Popular thermometers, like those sold under the Vicks brand, were listed as out of stock on the websites of retailers like Target, Walmart, CVS, Walgreens and Staples.

Even on Amazon, the options were grim. For example, a Vicks ComfortFlex thermometer that was listed for about $10 on Walmart’s website was being sold by two sellers on Amazon for at least $40, and could not be delivered for at least a week — a far cry from Amazon’s usual advantages on price and speed.

Amazon did not respond to a request for comment on Friday.

  • Updated March 13, 2020

    • What is a coronavirus?
      It is a novel virus named for the crownlike spikes that protrude from its surface. The coronavirus can infect both animals and people and can cause a range of respiratory illnesses from the common cold to lung lesions and pneumonia.
    • How contagious is the virus?
      It seems to spread very easily from person to person, especially in homes, hospitals and other confined spaces. The pathogen can travel through the air, enveloped in tiny respiratory droplets that are produced when a sick person breathes, talks, coughs or sneezes.
    • Where has the virus spread?
      The virus, which originated in Wuhan, China, has sickened more than 142,100 in at least 113 countries and more than 5,300 have died. The spread has slowed in China but is gaining speed in Europe and the United States. World Health Organization officials said the outbreak qualifies as a pandemic.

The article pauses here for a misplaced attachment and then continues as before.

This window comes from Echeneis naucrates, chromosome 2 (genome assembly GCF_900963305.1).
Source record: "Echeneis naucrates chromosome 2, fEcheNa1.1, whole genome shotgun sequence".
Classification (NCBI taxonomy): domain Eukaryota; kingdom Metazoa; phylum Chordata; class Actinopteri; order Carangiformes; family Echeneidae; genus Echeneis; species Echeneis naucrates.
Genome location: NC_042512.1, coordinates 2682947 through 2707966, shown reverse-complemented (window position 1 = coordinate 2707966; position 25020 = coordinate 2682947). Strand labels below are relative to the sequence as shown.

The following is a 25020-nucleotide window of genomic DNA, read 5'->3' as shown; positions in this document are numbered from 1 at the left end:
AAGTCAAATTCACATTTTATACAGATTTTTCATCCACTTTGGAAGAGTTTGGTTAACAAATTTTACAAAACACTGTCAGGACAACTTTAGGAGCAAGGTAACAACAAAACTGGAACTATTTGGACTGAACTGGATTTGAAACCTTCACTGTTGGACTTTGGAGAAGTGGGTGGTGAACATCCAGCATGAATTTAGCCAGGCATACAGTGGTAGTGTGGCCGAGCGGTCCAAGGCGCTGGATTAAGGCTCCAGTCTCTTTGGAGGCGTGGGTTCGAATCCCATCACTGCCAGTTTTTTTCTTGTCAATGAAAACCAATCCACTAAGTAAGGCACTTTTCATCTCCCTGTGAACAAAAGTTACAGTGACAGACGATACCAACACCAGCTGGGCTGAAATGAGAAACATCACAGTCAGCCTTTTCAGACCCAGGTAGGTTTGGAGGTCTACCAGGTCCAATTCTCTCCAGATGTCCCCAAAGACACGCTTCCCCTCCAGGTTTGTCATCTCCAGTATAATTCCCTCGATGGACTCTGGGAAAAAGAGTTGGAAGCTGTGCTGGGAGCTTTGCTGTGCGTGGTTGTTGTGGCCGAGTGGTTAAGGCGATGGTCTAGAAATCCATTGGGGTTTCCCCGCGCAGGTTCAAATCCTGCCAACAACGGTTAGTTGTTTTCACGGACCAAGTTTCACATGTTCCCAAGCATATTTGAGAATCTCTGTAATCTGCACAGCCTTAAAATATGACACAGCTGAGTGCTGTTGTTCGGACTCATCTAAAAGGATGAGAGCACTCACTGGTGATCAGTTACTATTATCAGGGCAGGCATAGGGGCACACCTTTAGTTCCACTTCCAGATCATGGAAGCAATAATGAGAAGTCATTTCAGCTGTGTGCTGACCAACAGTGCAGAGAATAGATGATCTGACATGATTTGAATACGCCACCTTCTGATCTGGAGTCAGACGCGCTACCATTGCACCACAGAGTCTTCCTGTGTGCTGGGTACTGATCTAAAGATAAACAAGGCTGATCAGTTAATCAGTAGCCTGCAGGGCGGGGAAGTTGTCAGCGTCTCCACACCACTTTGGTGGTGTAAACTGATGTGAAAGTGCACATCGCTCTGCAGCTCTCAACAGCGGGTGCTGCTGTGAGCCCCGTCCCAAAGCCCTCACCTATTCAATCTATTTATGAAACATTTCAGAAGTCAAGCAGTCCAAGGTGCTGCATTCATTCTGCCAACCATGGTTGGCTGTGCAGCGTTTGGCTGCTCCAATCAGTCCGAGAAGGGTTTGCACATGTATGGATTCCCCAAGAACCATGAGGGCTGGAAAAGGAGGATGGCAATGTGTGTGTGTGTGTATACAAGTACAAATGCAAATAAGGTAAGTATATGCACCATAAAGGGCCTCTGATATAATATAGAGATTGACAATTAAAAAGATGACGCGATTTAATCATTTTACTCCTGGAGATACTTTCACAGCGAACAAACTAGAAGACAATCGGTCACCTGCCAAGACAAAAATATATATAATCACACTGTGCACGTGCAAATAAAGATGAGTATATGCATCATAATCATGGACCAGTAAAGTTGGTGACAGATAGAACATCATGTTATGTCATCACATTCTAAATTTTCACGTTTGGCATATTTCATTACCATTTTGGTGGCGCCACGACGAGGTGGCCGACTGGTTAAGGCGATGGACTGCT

• What symptoms should I look out for?
      Symptoms, which can take between two to 14 days to appear, include fever, a dry cough, fatigue and difficulty breathing or shortness of breath. Milder cases may resemble the flu or a bad cold, but people may be able to pass on the virus even before they develop symptoms.
    • How do I keep myself and others safe?
      Washing your hands frequently is the most important thing you can do, along with staying at home when you’re sick and avoiding touching your face.
    • How can I prepare for a possible outbreak?
      Keep a 30-day supply of essential medicines. Get a flu shot. Have essential household items on hand. Have a support system in place for elderly family members.
    • What if I’m traveling?
      The State Department has issued a global Level 3 health advisory telling United States citizens to “reconsider travel” to all countries because of the worldwide effects of the coronavirus. This is the department’s second-highest advisory.
    • How long will it take to develop a treatment or vaccine?
      Several drugs are being tested, and some initial findings are expected soon. A vaccine to stop the spread is still at least a year away.